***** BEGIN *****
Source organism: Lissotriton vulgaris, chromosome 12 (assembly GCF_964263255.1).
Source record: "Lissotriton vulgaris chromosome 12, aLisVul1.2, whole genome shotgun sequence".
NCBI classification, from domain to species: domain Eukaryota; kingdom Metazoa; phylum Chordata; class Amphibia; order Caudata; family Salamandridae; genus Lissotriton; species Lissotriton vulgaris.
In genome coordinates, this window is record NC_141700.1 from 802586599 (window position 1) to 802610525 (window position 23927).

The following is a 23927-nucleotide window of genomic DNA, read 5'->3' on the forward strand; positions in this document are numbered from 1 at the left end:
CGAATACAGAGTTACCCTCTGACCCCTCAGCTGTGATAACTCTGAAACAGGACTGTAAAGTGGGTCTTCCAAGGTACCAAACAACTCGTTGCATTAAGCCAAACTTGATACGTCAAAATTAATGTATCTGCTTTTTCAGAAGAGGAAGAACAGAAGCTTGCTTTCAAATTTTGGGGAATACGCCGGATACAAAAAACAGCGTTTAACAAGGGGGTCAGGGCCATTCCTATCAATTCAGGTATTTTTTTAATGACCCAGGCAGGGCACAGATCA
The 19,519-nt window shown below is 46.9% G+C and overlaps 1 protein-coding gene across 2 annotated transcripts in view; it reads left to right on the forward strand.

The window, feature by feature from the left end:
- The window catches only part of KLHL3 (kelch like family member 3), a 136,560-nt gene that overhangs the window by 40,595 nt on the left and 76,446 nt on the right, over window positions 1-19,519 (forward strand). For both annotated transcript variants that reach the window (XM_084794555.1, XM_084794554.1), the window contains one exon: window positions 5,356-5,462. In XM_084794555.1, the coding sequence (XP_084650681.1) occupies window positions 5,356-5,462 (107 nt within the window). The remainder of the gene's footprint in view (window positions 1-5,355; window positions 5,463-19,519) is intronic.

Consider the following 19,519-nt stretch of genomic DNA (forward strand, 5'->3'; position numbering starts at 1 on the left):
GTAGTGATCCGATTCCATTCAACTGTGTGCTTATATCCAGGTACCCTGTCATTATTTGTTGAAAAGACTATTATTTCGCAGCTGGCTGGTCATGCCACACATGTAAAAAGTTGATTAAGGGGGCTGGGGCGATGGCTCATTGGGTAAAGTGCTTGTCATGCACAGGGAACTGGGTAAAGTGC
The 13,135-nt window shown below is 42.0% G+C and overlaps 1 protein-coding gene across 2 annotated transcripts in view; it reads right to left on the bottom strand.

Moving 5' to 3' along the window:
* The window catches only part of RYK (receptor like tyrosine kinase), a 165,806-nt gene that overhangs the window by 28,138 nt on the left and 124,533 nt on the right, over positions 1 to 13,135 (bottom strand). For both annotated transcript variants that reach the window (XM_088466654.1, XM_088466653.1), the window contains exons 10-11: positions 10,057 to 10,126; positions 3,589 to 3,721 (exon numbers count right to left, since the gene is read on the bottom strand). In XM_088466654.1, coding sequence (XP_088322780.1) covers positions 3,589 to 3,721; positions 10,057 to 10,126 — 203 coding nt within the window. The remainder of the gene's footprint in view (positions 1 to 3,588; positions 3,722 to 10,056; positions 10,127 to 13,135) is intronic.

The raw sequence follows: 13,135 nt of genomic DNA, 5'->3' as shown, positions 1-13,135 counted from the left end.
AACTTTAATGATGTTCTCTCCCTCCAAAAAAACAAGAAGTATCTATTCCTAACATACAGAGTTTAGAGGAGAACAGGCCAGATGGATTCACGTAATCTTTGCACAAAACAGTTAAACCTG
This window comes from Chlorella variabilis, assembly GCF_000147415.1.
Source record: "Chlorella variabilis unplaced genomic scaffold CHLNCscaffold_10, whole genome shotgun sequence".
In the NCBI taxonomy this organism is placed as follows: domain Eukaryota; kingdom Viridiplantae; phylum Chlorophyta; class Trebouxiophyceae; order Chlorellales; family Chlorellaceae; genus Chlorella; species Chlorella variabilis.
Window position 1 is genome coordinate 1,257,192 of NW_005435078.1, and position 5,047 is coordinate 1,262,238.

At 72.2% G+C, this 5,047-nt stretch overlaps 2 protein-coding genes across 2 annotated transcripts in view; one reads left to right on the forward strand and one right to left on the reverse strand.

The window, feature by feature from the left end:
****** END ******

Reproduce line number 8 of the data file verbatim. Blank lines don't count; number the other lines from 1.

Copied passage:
The window, feature by feature from the left end: